Indian authorities imposed lockdowns in Kashmir after its veteran separatist leader and icon of the region’s opposition to New Delhi’s law, Syed Ali Shah Geelani, died on Wednesday, September 1.
Al Jazeera reported that for years, Geelani led the Hurriyat Conference, a broad alliance of secessionists, and used civil disobedience through shutdowns and protests to oppose Indian rule. The conference split in 2003 when a group of separatists who were in favor of Kashmir’s merger with Pakistan walked out after talks with New Delhi were underway.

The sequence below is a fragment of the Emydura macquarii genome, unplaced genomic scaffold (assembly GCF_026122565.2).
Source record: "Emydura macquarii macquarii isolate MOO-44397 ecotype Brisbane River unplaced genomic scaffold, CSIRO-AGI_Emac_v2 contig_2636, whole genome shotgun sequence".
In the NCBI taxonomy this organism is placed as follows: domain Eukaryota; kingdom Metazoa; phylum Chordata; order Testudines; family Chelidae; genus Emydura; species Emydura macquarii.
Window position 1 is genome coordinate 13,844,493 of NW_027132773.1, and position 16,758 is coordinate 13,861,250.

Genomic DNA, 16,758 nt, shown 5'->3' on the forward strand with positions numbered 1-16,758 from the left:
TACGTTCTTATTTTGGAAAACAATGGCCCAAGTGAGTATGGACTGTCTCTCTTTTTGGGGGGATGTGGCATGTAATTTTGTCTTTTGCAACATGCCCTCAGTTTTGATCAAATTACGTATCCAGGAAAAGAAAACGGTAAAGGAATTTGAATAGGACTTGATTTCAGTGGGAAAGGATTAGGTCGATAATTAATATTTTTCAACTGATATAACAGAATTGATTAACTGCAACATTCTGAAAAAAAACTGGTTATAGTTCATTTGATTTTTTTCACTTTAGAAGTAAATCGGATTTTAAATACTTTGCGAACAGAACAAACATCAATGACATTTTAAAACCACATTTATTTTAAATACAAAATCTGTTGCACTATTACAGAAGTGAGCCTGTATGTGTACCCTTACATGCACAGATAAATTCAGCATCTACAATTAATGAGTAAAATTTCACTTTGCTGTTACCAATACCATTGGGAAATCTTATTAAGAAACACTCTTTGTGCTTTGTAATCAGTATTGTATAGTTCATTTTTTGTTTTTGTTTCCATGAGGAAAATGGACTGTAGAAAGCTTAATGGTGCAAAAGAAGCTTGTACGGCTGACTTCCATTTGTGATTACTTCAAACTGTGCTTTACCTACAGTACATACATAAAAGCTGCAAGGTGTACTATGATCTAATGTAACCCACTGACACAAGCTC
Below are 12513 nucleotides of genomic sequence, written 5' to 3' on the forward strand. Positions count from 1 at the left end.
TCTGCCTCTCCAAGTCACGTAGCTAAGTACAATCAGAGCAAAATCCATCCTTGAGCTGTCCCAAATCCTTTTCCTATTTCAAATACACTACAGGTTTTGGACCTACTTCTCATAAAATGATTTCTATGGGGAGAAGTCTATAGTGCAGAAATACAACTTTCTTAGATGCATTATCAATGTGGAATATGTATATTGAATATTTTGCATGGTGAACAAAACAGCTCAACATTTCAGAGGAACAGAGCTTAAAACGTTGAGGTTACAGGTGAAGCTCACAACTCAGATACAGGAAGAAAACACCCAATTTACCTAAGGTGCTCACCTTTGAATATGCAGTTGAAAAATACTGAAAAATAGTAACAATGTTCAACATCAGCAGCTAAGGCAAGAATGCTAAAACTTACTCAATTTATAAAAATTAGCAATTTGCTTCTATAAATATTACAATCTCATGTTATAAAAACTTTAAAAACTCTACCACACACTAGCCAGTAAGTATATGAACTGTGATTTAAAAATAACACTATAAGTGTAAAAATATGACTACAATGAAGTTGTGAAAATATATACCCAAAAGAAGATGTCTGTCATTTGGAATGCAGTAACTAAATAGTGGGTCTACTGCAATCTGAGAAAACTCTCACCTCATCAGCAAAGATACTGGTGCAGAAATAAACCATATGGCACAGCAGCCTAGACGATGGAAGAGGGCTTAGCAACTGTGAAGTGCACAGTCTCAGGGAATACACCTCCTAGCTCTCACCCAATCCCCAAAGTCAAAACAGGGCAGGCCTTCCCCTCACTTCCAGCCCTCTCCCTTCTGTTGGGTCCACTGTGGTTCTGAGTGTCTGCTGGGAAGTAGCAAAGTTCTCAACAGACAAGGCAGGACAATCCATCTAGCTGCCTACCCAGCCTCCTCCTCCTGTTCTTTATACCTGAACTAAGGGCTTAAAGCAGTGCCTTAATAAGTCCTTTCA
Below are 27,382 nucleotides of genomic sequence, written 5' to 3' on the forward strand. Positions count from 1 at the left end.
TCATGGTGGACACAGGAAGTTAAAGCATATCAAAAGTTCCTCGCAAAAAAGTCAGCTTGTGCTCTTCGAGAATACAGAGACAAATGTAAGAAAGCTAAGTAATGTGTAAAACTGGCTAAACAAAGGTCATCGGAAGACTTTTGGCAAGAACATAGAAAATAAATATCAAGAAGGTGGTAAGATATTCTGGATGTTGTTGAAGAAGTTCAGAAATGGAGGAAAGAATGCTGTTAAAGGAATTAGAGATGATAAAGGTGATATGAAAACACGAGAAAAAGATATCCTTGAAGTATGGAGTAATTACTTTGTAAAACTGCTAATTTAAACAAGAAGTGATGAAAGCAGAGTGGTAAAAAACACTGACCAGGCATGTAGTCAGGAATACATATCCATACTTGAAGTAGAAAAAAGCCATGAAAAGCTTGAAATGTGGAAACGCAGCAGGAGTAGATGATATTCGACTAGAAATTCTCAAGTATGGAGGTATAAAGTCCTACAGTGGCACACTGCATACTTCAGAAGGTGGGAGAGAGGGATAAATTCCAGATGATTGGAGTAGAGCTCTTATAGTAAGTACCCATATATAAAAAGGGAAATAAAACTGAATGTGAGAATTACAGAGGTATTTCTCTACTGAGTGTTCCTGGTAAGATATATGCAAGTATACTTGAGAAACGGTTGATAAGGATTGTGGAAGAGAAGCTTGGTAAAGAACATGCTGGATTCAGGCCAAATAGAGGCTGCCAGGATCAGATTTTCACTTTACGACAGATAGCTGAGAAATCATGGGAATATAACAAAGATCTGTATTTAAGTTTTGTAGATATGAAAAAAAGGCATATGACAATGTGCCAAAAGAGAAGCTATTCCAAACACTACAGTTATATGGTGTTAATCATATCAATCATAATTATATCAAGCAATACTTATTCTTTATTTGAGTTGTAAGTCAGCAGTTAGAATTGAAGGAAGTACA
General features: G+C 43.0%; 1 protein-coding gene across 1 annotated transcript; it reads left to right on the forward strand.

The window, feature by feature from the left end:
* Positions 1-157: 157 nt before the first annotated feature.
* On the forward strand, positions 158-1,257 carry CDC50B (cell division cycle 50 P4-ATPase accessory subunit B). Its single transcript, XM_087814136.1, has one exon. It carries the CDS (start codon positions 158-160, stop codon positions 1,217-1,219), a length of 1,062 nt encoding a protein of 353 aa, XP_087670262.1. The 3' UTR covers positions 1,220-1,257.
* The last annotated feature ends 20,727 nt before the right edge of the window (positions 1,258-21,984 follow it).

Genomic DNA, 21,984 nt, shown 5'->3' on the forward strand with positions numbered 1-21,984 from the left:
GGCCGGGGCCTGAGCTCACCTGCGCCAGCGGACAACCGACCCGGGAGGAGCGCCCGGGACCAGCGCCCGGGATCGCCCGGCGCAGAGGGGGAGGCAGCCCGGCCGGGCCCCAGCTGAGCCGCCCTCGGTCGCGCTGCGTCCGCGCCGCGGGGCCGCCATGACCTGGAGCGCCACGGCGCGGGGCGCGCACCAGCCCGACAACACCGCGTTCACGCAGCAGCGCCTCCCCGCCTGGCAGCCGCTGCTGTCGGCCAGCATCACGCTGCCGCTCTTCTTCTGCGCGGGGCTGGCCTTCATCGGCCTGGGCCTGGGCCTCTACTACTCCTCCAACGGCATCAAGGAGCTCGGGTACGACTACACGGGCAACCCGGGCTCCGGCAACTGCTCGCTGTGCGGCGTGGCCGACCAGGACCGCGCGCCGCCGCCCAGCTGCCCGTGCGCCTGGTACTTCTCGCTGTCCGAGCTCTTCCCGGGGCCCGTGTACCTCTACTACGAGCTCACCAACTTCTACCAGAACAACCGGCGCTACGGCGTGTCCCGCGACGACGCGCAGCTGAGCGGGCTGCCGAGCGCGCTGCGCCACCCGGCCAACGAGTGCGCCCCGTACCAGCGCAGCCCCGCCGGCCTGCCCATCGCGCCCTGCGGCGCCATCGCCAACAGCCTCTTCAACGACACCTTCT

Armed forces surrounded main roads and checkpoints around Geelani’s home and some parts of Srinagar to control outcries after his death.
Kashmir’s business districts remained closed, vehicles have been restricted, and the authorities cut communications via internet and mobile networks since late Wednesday.
Geelani’s son Naseem told Al Jazeera that his father’s funeral was quiet because authorities organized it and enforced strict rules. Naseem said they were supposed to bury Geelani at 10 a.m. so that relatives who live far away could see him for the last time.
The authorities, however, took the body at 3 a.m. and did not allow any of the family to partake in the last respects and see his final resting place until 10 a.m. on Thursday, September 2.
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